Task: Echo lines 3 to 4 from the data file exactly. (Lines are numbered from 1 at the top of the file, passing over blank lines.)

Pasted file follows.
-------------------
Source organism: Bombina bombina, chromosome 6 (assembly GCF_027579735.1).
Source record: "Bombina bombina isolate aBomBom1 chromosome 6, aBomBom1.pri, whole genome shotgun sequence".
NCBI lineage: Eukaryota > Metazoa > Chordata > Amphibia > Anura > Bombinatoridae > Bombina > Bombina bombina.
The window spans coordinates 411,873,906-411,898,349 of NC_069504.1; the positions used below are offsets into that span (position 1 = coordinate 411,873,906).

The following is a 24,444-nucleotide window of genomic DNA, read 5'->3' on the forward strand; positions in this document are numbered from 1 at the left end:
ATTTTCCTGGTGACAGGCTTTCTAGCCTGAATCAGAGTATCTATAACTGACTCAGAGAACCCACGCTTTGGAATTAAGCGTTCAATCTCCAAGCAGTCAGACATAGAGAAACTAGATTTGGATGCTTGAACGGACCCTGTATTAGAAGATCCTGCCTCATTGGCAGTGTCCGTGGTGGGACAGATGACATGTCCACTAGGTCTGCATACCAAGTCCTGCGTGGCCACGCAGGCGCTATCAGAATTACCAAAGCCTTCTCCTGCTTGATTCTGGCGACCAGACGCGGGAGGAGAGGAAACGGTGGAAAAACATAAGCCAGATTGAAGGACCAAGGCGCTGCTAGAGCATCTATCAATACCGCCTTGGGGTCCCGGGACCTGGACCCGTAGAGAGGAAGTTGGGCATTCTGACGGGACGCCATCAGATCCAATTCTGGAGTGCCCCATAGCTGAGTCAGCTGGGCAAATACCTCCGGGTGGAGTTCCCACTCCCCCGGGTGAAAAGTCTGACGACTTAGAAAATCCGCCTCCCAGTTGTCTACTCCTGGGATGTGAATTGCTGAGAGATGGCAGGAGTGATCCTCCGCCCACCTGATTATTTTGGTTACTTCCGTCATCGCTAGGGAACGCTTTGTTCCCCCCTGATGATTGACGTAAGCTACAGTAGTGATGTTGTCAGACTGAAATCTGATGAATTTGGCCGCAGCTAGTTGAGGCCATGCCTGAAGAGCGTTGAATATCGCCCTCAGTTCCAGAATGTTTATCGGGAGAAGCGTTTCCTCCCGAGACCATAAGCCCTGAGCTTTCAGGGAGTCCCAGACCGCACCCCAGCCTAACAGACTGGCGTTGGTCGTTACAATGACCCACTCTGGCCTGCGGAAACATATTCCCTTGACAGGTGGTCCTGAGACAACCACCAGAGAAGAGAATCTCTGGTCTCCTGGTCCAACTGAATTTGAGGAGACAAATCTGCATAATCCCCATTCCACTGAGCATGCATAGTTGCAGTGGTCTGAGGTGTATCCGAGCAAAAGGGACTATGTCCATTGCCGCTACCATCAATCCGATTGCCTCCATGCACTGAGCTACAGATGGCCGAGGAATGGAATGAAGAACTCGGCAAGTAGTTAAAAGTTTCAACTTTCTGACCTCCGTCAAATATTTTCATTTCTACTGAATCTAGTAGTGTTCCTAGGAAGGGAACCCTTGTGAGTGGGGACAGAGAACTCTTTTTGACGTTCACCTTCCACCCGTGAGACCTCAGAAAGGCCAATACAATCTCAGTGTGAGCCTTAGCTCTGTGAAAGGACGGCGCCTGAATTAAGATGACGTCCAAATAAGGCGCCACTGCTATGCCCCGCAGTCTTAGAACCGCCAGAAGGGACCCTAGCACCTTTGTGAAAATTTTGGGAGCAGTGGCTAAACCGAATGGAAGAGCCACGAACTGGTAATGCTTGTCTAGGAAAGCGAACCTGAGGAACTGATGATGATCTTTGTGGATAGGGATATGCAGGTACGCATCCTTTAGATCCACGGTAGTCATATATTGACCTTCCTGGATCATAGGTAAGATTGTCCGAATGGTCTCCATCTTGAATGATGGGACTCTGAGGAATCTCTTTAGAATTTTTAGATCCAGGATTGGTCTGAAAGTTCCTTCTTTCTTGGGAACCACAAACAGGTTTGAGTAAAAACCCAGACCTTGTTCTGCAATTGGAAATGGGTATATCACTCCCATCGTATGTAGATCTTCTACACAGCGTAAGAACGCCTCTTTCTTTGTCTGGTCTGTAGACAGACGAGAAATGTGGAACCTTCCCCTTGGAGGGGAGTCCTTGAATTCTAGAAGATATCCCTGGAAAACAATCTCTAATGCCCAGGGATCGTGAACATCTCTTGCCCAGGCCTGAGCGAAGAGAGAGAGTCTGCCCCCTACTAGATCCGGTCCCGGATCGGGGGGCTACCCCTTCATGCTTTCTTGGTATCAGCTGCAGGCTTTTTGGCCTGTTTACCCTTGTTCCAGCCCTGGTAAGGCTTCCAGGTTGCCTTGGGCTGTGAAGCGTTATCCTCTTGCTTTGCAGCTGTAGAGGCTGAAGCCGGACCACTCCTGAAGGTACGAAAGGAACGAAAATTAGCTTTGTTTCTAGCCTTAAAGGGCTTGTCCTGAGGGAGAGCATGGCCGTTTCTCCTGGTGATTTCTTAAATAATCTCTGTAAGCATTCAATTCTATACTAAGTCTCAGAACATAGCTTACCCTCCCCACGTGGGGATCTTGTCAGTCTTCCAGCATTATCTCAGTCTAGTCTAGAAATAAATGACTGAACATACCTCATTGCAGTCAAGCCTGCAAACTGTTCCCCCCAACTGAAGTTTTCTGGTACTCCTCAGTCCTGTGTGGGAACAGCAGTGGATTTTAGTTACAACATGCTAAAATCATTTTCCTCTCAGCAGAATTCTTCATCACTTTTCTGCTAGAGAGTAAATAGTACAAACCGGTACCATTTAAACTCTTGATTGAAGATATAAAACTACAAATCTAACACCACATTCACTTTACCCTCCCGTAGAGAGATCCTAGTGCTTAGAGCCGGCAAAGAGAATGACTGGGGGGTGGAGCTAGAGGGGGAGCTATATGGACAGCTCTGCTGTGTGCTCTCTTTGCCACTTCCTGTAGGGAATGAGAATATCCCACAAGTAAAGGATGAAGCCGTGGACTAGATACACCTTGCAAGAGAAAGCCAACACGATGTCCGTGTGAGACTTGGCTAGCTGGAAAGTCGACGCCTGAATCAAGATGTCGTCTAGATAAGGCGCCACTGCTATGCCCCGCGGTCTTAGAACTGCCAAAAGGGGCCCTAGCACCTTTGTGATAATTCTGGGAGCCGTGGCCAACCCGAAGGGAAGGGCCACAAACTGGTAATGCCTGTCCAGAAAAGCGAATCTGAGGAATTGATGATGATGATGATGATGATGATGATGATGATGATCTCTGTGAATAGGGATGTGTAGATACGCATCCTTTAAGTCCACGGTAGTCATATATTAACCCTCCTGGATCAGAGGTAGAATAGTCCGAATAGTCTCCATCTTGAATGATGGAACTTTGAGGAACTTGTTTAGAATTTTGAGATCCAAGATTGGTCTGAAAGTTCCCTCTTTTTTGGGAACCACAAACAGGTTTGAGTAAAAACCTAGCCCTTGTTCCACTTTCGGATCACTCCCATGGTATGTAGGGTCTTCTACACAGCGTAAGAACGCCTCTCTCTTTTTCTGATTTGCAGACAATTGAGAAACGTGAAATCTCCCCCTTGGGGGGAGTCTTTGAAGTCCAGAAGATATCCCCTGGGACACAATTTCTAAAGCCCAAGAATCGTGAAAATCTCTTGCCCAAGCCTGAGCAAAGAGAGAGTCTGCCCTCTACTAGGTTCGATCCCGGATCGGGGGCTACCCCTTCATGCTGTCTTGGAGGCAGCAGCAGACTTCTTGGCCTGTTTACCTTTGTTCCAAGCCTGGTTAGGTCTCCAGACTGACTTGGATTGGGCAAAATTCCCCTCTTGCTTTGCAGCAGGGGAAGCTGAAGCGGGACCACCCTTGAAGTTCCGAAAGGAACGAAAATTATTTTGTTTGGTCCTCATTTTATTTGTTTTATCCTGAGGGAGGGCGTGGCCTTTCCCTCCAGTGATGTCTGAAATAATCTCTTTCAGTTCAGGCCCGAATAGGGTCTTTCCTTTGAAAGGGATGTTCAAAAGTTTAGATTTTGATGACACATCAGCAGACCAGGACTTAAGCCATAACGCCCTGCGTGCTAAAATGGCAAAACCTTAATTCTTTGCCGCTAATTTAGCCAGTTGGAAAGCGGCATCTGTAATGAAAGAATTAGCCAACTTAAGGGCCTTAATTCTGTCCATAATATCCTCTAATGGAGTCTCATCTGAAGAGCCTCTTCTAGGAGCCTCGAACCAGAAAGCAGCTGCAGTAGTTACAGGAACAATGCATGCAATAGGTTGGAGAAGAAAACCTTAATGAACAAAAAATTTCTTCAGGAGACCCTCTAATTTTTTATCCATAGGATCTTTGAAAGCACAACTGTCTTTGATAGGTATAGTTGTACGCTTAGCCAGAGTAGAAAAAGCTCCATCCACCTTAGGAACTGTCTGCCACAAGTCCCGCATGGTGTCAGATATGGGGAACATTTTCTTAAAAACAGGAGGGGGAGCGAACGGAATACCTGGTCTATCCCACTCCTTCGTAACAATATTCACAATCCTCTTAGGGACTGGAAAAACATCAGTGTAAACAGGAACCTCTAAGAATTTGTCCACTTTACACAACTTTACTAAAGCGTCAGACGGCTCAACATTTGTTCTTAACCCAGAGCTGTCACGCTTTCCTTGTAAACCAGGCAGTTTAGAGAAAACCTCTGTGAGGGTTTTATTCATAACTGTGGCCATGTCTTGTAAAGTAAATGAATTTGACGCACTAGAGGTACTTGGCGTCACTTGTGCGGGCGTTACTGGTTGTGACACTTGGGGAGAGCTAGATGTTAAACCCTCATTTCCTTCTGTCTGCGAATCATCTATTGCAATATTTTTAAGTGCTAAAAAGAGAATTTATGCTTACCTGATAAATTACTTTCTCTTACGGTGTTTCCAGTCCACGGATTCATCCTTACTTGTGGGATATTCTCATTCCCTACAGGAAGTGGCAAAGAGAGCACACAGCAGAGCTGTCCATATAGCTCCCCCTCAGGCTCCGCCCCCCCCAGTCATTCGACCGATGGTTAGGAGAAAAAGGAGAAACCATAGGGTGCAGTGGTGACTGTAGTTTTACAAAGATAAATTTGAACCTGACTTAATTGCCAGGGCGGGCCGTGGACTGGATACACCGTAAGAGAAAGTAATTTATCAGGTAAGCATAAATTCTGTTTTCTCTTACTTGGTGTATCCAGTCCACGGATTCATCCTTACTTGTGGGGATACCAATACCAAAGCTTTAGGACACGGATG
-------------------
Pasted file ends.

NCBI lineage: Eukaryota > Metazoa > Chordata > Amphibia > Anura > Bombinatoridae > Bombina > Bombina bombina.
The window spans coordinates 411,873,906-411,898,349 of NC_069504.1; the positions used below are offsets into that span (position 1 = coordinate 411,873,906).